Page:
09.05.2016

Flipping the script

Nas Hoosen is living a page turn at a time

Words: Serisha Letchmiah-Venter | Photography: Chisanga Mubanga

The interview, as far as I had planned it, was over the minute he opened the door. Instead what followed was close to three hours of conversation. We discussed everything from political masks to Kanye’s vulnerability to Coca Cola’s marketing strategy. The only cue it was time to wrap up was that Chisanga eventually started glancing at his watch every few minutes. I suppose that’s how you know you’re sitting in a room with a writer, one with stories about anything and everything. Nas Hoosen is that guy. 

In the spirit of our subject, let me tell you the story about how Nas came to live and work in Joburg's iconic Anstey’s building. It’s got all the key ingredients: a breakup, the once-in-a-lifetime opportunity, flashbacks and an origin story.

If you’ve ever been to downtown Joburg you’ll have learned to be aware of the activity around you but without ever losing focus on yourself. Dropped off on the corner of Jeppe and Joubert Street, Chisanga and I circled the block to get our bearings and find the entrance. Eventually we found ourselves standing alongside the heritage plaque of the 20-storey Art Deco colossus. There are two people managing a sign-in book, along with another who appears through a window asking us for IDs, handing us another visitor's book we’re meant to fill in. There are multiple books because the building has multiple uses: as a clinic, studios and apartments. The lobby is of another time, with its double-volume brass-framed mirrors wrapping the entire space, except for the wall housing the elevators.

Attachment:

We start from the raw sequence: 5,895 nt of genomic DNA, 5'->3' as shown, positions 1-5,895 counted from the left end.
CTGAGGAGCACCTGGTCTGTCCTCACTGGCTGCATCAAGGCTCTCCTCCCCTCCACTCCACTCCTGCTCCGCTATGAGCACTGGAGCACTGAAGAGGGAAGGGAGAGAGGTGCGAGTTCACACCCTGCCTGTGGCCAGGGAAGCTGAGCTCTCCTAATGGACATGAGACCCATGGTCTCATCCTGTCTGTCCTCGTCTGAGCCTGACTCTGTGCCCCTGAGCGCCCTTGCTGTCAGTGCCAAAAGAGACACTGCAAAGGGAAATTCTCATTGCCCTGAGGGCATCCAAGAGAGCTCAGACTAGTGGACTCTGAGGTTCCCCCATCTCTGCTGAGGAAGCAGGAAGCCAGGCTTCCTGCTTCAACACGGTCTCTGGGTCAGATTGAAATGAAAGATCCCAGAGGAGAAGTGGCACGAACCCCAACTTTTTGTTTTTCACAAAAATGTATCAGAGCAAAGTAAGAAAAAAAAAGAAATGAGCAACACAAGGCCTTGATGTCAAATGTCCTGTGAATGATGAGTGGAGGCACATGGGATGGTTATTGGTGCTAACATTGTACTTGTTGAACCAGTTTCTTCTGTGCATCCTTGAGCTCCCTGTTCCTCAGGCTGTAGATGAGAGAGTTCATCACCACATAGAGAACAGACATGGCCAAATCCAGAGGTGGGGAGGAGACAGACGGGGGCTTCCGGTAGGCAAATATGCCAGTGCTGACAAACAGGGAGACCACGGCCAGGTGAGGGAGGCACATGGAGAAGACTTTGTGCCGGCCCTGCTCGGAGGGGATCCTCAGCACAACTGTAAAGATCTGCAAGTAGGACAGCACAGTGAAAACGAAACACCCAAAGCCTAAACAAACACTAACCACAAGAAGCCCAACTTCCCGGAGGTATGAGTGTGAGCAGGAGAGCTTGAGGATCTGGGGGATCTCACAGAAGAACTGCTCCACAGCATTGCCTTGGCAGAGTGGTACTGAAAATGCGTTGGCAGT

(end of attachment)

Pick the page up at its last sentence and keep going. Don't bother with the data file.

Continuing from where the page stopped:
Nas' open-space apartment is his home, office and refuge. The spaces are fluid; apart from the obviously defined kitchen and bathroom, it is a bedroom, lounge and dining room all mixing in a single area. The bed is flanked by a pair of armchairs, making it a prime spot for morning reading or upright napping. This is where we spend a good hour and a half dipping in and out of the above-mentioned conversations.

He’s only just got himself a bed – it’s something he intentionally left until after moving in – and the blankets that he used as a makeshift until now have become his couch. Around the room at arm’s length are an array of books and comics. I ask if he intentionally left them all out here for us? Turns out this is the way he likes them; not obsessively shelved according to genre or author, but holding prime real estate.

 

He’s writing a movie: a feature-length animated film. Did I mention it’s for South Africa’s best-known animation studios, and that Disney filmmakers mentored his story? This self-titled comic and film geek is living his best life, and he’s living it in downtown Egoli.

All this came about when his friend Sarah, who worked on one of Triggerfish Animation Studio’s shorts, told him about this open call looking for story ideas from across Africa. Triggerfish has been on a bit of a run, putting out a range of shorts along with successful features including Kumba.

StoryLab whittled close to 1400 pan-African submissions down to 35, flew the successful applicants down to South Africa, and hosted an intense 10-day screenwriting bootcamp. Think of it like jury duty – every waking hour together, bonding over breakfast, workshops, re-writes and readings. Disney acted as a contributing partner on the StoryLab programme, meaning that all sorts of special access was at stake. After this, the final 8 were then bundled up and housed in Burbank, California. It's at this point in the Hollywood studio where Nas started to feel the heat. 

“All I had done was stress that each page-turn had to be perfect. If I ended the page on a moment that I thought was great, I had to retain that moment no matter what. Every page of a comic ends with a beautiful turn.” 

 

At this point Nas decided to cast Donovan Marsh, who’d also made it through the gauntlet, because of the quality of his voice. For those unfamiliar with his name, Donovan has enjoyed success as the director of A Boy Called Twist. Nas knew immediately the combination would absolutely win over the judges: “When I wanted them to ahhh, they ahhh’d, when I wanted them to laugh, they laughed.”